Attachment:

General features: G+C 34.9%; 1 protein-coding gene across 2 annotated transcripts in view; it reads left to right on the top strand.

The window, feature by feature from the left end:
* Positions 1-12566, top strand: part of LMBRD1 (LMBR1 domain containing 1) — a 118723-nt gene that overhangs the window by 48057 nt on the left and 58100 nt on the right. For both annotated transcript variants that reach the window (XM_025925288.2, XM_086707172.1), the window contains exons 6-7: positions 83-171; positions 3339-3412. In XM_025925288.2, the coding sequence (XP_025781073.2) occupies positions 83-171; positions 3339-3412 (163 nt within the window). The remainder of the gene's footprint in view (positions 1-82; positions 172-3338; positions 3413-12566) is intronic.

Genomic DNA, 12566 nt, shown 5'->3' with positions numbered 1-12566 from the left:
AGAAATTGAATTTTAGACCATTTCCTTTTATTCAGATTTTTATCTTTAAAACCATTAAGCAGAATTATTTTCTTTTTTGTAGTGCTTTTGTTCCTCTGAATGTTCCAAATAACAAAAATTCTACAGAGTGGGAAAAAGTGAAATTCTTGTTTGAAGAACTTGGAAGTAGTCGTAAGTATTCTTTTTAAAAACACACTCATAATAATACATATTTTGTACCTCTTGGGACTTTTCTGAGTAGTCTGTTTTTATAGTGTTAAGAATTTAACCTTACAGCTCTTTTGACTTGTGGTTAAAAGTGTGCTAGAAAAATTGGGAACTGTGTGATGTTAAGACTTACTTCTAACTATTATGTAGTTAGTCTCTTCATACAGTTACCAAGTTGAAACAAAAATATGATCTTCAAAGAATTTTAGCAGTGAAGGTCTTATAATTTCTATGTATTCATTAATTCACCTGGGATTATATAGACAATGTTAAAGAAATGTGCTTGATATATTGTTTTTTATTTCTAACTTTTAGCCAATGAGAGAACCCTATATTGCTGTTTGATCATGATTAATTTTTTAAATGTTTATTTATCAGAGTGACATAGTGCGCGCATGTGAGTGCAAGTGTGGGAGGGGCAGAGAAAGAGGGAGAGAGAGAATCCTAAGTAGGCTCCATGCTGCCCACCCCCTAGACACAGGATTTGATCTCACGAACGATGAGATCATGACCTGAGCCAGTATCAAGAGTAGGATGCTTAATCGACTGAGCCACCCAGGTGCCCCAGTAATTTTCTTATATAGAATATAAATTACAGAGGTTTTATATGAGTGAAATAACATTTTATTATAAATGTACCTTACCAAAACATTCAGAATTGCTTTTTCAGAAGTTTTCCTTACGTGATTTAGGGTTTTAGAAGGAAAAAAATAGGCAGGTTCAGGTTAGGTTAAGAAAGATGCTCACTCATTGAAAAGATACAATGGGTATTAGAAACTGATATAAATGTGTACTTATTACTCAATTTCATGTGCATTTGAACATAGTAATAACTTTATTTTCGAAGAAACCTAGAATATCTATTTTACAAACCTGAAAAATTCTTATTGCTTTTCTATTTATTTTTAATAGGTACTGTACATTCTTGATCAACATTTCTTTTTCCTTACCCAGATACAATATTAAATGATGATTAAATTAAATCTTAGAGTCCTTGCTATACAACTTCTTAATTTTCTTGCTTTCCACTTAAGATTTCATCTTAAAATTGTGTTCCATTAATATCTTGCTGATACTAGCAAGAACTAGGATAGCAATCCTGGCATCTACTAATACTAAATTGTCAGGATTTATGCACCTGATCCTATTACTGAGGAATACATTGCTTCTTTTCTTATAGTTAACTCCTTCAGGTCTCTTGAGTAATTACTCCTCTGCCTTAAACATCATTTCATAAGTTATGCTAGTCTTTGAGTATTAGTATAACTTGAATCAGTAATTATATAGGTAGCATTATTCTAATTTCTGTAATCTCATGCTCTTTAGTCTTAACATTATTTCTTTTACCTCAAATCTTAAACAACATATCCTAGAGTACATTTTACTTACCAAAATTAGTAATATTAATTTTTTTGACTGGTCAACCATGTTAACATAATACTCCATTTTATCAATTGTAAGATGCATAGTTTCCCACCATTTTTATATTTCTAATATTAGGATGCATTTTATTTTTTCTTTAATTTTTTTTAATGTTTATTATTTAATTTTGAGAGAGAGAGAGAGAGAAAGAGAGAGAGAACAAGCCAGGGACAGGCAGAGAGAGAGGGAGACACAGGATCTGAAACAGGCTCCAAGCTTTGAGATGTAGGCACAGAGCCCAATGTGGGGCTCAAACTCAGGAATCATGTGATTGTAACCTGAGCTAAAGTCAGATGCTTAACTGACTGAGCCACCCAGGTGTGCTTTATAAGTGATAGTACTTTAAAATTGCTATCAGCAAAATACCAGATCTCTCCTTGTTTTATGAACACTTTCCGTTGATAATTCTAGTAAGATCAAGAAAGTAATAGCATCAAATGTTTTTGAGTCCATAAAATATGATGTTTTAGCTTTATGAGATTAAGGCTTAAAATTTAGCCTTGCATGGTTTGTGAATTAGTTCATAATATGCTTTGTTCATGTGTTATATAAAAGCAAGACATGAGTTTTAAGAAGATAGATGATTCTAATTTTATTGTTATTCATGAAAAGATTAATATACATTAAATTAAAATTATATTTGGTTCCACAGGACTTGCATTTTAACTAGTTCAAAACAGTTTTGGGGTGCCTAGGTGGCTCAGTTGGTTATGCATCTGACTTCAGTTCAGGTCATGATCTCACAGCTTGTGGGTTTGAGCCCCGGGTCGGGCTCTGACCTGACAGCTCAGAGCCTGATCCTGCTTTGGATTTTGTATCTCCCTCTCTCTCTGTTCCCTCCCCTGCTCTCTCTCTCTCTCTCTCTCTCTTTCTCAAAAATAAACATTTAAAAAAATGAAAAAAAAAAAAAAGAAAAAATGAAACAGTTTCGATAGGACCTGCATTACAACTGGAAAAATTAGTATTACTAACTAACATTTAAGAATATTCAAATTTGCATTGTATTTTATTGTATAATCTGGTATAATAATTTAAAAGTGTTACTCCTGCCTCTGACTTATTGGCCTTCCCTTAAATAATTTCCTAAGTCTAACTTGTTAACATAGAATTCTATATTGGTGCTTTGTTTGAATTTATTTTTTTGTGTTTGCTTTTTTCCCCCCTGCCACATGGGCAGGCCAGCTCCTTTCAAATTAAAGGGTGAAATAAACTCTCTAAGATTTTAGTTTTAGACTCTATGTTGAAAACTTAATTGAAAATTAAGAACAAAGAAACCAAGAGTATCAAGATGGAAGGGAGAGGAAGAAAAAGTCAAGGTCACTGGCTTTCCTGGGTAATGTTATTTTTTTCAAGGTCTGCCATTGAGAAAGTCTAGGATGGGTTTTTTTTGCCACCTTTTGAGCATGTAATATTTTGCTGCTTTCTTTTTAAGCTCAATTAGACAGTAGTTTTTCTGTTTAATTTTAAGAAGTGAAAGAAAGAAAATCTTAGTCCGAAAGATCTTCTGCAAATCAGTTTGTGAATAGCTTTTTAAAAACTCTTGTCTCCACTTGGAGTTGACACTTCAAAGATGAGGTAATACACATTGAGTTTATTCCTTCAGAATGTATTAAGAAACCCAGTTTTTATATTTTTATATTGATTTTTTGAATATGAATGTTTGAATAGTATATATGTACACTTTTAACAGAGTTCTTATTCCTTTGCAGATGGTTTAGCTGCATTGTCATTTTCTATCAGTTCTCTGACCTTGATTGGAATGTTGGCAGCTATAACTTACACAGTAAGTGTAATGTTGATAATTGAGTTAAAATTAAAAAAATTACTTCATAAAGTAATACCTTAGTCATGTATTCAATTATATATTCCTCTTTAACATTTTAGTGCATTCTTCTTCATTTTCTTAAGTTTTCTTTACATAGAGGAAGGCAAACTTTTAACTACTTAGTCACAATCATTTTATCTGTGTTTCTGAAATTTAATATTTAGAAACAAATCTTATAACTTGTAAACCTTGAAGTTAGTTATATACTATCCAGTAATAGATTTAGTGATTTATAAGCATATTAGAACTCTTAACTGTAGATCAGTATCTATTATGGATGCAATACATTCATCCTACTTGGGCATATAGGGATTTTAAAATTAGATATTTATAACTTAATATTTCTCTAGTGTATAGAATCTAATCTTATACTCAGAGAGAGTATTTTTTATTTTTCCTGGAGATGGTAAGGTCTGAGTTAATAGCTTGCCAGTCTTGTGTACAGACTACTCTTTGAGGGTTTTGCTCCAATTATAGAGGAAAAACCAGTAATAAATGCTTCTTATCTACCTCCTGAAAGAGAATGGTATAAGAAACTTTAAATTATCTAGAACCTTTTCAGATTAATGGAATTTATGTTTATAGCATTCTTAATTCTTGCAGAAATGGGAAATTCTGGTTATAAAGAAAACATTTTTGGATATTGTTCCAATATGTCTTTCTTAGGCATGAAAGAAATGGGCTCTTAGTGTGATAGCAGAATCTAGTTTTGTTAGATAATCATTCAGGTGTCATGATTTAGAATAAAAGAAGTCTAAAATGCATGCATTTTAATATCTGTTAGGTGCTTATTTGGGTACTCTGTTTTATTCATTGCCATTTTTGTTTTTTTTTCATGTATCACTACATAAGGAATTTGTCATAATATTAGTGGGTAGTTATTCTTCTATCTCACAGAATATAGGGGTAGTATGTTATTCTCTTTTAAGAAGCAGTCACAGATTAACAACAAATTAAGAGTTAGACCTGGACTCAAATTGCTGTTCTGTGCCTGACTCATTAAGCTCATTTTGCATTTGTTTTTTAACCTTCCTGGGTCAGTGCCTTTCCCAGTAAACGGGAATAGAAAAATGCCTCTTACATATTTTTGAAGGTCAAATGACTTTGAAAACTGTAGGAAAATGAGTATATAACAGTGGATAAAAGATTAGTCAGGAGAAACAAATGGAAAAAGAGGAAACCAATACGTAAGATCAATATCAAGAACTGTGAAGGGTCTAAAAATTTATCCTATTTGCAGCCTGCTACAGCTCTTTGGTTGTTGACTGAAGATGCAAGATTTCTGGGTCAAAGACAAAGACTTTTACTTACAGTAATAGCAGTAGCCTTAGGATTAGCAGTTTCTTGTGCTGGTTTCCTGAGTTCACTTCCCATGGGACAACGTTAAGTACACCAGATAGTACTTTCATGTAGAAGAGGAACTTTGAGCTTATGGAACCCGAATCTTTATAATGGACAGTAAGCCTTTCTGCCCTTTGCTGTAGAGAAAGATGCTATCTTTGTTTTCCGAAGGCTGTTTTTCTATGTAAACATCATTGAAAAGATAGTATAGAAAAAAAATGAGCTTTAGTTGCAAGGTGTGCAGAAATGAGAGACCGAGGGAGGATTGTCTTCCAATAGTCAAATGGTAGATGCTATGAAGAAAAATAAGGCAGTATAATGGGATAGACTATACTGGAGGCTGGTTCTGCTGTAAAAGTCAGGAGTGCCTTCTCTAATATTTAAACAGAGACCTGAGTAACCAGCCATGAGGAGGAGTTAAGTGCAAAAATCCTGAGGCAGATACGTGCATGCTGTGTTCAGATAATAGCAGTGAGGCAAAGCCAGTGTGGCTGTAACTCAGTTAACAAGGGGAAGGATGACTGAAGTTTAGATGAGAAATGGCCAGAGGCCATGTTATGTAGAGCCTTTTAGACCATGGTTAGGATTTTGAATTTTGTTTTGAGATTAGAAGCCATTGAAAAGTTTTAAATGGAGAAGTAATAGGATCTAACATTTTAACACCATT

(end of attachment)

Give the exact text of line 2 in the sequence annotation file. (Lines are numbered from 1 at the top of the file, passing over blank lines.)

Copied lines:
The window, feature by feature from the left end: